The Boston Pops Orchestra was founded in 1885 as a subsection of the Boston Symphony Orchestra (BSO), founded four years earlier. Careful examination of the rosters of ?Pops" or ?Festival" orchestras, which are associated with a co-resident symphony orchestra in the same community, shows that the principal players of a ?Pops" ensemble usually hold the post of assistant or associate principal of the ?parent" ensemble.
In general parlance, the Boston Pops is described as: ?The Boston Symphony minus the first-chair players." This ?elite core? of BSO musicians constitute a separate subsection of the BSO, and perform alongside the Pops as the Boston Symphony Chamber Players, a 12-member ensemble founded in 1964. These arrangements, and a similar one with the Tanglewood Festival provide year-round employment for the musicians.
Other cities have founded their own "pops" orchestras, but the Boston Pops remains the most famous and well-known.
History of the Pops
In 1881, Henry Lee Higginson, the founder of the Boston Symphony Orchestra, wrote of his wish to present in Boston "concerts of a lighter kind of music." The Boston Pops Orchestra was founded to present this kind of music to the public, with the first concert performed in 1885. Called the "Promenade Concerts" until 1900, these performances combined light classical music, tunes from the current hits of the musical theater, and an occasional novelty number. Allowing for some changes of taste over the course of a century, the early programs were remarkably similar to the Boston Pops programs of today.
The Boston Pops Orchestra did not adopt its own official conductor until 1930, when Arthur Fiedler began a fifty-year tenure as the Pops conductor. Fiedler's career as the conductor of the Pops brought worldwide acclaim to the orchestra. He was unhappy with the reputation of classical music as being solely for elite, aristocratic, upper-class audiences. Fiedler made efforts to bring classical music to wider audiences. He instituted a series of free concerts at the Hatch Shell on the Esplanade, a riverside public park along the Charles River. Along with his insistence that the Pops Orchestra would play popular music alongside well-known classical pieces, Fiedler opened up a new niche in popular culture that encouraged popularization of classical music. Under his direction, the Boston Pops allegedly made more commercially available recordings than any other orchestra in the world, with total sales of albums, singles, tapes, and cassettes exceeding $50 million. Of the many musical pieces produced over the years, the Pops' most famous and popular work is Fiedler's production of Leroy Anderson's composition "Sleigh Ride".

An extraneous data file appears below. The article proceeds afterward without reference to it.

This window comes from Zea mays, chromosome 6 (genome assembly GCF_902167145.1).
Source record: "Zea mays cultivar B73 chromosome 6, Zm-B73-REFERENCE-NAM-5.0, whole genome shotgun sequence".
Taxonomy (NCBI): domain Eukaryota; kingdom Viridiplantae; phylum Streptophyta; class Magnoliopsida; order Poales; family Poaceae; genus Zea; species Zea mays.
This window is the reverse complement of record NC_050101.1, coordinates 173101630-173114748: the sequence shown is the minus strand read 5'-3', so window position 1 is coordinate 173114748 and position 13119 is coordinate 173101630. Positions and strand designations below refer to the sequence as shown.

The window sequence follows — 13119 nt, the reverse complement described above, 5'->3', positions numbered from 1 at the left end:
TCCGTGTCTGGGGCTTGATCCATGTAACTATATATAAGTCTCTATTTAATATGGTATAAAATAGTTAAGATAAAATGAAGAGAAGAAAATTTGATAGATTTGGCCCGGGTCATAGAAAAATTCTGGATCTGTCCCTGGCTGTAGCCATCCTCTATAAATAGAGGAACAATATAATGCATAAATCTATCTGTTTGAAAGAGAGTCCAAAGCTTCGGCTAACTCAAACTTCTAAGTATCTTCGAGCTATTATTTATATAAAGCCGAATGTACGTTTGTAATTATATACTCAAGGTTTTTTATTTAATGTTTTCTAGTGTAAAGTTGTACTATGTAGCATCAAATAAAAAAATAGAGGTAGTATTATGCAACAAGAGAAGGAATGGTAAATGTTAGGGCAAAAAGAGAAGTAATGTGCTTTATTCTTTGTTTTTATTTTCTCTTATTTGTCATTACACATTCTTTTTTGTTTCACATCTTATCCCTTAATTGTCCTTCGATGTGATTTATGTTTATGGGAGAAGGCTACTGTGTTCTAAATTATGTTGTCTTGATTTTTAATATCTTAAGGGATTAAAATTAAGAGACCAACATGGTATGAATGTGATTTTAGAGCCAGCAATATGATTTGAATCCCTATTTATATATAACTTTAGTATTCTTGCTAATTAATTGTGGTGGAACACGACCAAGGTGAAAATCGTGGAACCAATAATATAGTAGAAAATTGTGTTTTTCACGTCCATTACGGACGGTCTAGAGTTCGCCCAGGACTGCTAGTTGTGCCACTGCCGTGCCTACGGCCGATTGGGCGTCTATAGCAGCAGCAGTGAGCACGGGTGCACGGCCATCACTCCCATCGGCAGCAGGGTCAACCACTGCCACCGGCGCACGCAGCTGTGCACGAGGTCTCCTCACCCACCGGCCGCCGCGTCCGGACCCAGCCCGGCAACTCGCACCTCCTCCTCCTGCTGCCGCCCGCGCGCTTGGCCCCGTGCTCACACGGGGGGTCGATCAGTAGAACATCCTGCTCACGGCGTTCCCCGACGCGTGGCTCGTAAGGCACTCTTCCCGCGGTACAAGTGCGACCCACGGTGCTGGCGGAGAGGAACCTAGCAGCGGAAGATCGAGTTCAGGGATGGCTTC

Fiedler's respectful easy-listening arrangements on Arthur Fiedler and the Boston Pops Play the Beatles, released in 1971, opened many eyes to the musical qualities of Lennon and McCartney.
Fiedler is most widely remembered in Boston for having begun the annual tradition of the Fourth of July Pops concert and fireworks display on the Esplanade, one of the best-attended Independence Day celebrations in the country with regular estimated attendance of 200,000?500,000 people. (This event is organized by Boston's Fourth of July celebration under the leadership of David Mugar.) Also during Fiedler's tenure, the Pops and local public television station WGBH developed a series of weekly televised broadcasts recorded during the Pops' regular season in Symphony Hall, Evening at Pops.
After Fiedler's death in 1979, the conductorship of the Boston Pops was taken over by Academy Award-winning composer John Williams in 1980. Williams continued the Pops' tradition of bringing classical music to a wider audiences, initiating the annual "Pops-on-the-Heights" concerts at Boston College and adding his own considerable library of well-known movie soundtracks (including the Star Wars and Indiana Jones movies) to its repertoire.
Keith Lockhart assumed the post of principal Pops conductor in 1995. Lockhart continues to conduct the Boston Pops today, adding a touch of flamboyance and a flair for the dramatic to his performances. Williams remains the Laureate Conductor of the Pops and conducts a week of Pops concerts most years. Lockhart brought in numerous pop-music acts to play with the orchestra, including Rockapella, Guster, My Morning Jacket, Aimee Mann and Elvis Costello.